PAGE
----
to freedom, I will suddenly let go of him and grab hold of her.
Following are a few tools
I use when playing with my kids. I
use them as “punishment” when the
spider catches the fly, the monkey
is caught jumping on the bed, the
alligator nabs his victim, etc. I also
make sure I do plenty of tickling,
hugging, kissing, and zerbutting
throughout the games as well.
With a child in my lap there are many things I can do to bring howls of laughter. All I have to say anymore is, “Where are those tickle spots?” and that usually gets them started. Under the arms, on
the ribs, along the neck, on the tummy, inside the hipbone, and on the bottom of the feet, are the usual torture centers. Tickling works best when you move from one spot to another in rapid succession staying one step ahead of their defenses. Or you can dwell
on one spot. Sometimes it’s fun to just start counting ribs. You do this by poking your finger between the bottom two ribs and begin working your way up the ribcage. It doesn’t take long to get ‘em squirming. Another fun thing is to start looking for the “soft
fleshy part”. This is in reference to books we’ve read where animals such as porcupines and alligators are vulnerable on their soft fleshy underbellies. Sometimes it is fun to pretend I’m a doctor and I need to remove a spleen. Talk about tickle opportunities!
Now when I want to really drive them crazy, I pin their legs down, grab both wrists in one hand, and just wriggle the fingers in my free hand like I’m looking for a spot to tickle. It’s the anticipation that drives them nuts. Doesn’t this sound horrible? I would never
want anyone to do to me what I do to these kids. I hate to be tickled. But there is something in little kids that enjoy it. There is one rule of thumb we keep though. When it comes to tickling, when someone says stop, we stop. There is a fine line between play
and cruelty in this area and we want to keep it fun.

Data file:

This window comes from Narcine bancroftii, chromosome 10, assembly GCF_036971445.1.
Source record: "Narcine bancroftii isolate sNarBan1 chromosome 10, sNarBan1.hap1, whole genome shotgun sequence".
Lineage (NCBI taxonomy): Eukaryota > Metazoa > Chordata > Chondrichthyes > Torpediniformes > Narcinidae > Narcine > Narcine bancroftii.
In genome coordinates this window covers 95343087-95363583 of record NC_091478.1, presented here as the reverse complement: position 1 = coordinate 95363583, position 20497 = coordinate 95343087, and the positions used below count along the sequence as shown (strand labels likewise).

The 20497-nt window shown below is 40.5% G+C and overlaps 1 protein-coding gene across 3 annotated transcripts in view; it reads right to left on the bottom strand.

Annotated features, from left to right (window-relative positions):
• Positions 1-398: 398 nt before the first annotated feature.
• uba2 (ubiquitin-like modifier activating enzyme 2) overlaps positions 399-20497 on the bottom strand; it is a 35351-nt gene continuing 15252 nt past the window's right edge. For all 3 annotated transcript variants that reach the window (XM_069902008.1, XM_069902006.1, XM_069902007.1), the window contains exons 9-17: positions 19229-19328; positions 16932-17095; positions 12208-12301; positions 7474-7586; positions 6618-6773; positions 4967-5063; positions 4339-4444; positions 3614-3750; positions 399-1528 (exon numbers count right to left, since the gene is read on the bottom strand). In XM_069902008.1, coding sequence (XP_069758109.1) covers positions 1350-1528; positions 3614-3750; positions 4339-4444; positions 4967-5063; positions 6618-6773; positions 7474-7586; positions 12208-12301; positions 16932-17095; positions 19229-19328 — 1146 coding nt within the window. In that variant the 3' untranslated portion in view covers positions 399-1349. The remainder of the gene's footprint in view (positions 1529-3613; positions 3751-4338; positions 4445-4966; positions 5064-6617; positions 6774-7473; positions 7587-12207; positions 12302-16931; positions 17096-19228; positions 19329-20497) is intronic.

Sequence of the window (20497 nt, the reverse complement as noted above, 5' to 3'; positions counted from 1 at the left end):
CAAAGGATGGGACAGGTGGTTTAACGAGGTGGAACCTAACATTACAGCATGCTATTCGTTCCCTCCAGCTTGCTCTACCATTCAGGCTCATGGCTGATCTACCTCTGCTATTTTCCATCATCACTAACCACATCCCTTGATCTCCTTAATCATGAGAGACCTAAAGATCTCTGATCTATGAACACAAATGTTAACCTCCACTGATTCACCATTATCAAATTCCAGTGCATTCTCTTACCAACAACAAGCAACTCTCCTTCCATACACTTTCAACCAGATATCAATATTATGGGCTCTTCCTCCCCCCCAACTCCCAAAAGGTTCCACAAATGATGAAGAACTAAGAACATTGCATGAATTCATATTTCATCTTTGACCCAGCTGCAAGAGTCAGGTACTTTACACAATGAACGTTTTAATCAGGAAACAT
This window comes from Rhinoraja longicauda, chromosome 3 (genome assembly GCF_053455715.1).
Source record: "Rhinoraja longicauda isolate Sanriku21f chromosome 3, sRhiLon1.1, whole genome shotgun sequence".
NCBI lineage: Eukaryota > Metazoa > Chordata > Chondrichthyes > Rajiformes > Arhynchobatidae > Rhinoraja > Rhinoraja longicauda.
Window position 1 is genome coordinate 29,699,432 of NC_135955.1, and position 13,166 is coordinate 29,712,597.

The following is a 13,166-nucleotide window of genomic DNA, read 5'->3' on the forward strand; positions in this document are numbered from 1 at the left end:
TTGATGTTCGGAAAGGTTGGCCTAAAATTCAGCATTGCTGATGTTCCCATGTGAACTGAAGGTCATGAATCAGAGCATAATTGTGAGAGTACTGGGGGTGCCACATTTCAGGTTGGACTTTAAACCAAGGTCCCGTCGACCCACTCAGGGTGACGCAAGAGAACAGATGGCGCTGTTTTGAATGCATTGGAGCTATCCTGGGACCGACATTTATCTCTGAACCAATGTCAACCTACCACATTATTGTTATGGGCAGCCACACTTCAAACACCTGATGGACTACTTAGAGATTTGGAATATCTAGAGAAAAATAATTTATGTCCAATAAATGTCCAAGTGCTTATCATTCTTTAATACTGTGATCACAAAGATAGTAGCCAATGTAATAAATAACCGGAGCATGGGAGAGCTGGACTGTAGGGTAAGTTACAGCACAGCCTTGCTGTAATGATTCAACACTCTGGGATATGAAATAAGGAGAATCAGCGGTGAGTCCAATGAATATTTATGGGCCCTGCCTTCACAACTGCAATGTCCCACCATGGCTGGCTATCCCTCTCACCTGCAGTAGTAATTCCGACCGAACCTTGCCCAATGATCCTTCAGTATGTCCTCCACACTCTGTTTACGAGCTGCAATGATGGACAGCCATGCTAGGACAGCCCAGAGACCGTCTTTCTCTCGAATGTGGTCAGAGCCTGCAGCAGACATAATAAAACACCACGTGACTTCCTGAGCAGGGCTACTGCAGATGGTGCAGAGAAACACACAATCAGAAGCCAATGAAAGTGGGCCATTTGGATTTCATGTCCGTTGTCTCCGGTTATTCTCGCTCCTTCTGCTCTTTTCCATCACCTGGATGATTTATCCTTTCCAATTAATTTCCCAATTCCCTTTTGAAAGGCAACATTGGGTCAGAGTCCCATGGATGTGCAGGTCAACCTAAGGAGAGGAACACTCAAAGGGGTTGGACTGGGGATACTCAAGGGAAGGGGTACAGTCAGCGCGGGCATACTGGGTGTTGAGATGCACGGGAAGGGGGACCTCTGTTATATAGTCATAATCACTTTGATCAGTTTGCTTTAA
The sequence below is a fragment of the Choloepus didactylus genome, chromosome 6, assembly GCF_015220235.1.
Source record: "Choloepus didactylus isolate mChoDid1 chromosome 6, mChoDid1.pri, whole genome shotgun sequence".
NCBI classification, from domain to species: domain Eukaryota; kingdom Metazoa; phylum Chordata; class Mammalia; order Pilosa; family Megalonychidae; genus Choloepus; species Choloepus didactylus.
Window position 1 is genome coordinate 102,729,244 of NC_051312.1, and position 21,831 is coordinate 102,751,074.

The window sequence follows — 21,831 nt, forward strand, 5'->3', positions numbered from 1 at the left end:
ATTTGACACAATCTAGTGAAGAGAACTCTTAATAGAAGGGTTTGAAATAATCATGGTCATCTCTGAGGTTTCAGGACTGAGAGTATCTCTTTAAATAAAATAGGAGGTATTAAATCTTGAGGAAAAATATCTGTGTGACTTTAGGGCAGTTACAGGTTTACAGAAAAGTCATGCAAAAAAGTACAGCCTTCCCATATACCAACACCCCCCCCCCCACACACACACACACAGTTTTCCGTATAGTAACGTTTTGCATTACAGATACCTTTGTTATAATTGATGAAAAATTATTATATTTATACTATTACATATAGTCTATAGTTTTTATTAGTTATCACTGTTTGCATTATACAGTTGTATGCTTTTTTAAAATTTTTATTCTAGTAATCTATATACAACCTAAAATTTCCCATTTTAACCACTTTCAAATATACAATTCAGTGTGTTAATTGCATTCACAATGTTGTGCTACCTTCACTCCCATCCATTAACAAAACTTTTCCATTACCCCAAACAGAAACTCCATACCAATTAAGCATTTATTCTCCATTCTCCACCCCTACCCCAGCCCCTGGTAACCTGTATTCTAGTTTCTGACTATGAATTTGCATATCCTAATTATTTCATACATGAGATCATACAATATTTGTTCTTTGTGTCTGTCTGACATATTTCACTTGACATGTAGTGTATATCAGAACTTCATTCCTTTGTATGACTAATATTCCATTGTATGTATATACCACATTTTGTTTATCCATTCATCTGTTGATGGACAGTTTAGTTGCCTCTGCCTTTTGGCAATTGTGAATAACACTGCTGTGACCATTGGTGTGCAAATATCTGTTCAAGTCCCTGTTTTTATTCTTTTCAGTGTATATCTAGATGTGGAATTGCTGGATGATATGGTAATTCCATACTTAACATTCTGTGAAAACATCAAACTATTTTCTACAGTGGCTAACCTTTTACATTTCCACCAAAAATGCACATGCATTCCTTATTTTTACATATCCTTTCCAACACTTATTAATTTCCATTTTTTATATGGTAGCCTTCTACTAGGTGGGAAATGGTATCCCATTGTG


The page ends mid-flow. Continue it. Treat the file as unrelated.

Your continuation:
Zerbuts and kisses
What are zerbuts? Who knows how to spell the crazy
things anyway let alone give them? Zerbuts were made popular
on the Cosby show when Cliff Huxtable gave Rudy one. It’s sort
of the opposite of a kiss. You press your lips on someone’s cheek,
neck, or tummy and blow. It usually sounds like someone sat on
a whoopee cushion. Giving zerbuts are especially fun when the
recipient is expecting a kiss. As for kisses, there are many types -
loud kisses, wet kisses, machine gun kisses, and windshield wiper
kisses. For windshield wiper kisses you need two kids on your
lap, one for each knee, and you act like a windshield wiper, kissing each child back and forth, back and forth.
Hugs, hugs and more hugs
The bottom line in a lot of these games is kids need lots of attention, physical attention (I need it too, but I don’t often admit it). So, throughout these games I try to get in an ample supply of big daddy
bear hugs. Also when moving from room to room, it is automatic that someone has to ride on my back, shoulders, in my arms, wherever. When it is time to move, I simply shout, “Assume the position!” and the nearest child will leap up on the closest chair or coffee table so they can be in position to climb on my back. Sometimes I will carry a child by his ankles so his head swings about two inches above the ground. I will then playfully (and gently of course) bump them into furniture and walls until
we get to our destination when I dramatically swing them up and plop them down on a bed, couch or beanbag chair. Now you
may wonder, how is carrying kids around saving energy for tired dads? Believe me, it takes more emotional and physical energy
to keep the kids off of you, than it does to carry one on your shoulders.
Tips for Tired Dads - Copyright © 2009 Ron Wheeler. All Rights Reserved. May be copied for individual personal use only. Contact firstname.lastname@example.org f